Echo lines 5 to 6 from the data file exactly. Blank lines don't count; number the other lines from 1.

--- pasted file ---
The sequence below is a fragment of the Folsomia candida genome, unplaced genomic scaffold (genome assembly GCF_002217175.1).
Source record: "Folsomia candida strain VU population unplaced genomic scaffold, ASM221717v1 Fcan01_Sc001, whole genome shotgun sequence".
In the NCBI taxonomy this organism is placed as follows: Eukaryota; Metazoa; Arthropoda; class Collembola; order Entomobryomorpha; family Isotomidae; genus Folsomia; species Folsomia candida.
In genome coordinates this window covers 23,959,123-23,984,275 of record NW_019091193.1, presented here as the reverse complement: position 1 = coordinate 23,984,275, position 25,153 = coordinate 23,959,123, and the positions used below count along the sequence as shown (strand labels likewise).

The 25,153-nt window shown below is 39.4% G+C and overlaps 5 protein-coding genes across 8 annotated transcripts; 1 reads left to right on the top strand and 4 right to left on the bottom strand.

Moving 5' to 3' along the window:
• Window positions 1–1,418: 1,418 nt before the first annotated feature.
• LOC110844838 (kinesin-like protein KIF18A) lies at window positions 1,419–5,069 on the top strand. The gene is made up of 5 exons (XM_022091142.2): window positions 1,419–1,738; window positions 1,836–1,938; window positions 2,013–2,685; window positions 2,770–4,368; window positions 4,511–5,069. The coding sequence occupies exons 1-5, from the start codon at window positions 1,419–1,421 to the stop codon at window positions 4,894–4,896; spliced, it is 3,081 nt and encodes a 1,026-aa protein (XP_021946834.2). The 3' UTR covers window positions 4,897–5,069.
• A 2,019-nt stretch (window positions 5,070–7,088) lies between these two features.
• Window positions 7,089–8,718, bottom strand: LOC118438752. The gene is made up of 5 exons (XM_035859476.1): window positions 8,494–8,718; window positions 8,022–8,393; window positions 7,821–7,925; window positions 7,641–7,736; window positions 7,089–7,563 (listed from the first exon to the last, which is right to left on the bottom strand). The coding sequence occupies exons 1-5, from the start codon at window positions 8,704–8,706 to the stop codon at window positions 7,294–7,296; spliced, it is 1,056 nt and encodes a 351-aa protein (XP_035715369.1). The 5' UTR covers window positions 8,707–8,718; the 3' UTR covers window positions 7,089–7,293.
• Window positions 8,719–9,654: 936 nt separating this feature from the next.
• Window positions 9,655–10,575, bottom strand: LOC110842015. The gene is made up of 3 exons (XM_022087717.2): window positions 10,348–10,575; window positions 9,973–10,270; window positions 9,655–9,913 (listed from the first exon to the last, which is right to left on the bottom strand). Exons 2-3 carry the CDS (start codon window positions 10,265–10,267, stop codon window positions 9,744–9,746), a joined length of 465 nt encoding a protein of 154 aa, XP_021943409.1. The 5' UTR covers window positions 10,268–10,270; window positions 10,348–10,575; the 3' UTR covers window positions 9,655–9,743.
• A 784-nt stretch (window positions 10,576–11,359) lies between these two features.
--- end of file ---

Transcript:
The 25,153-nt window shown below is 39.4% G+C and overlaps 5 protein-coding genes across 8 annotated transcripts; 1 reads left to right on the top strand and 4 right to left on the bottom strand.

Moving 5' to 3' along the window: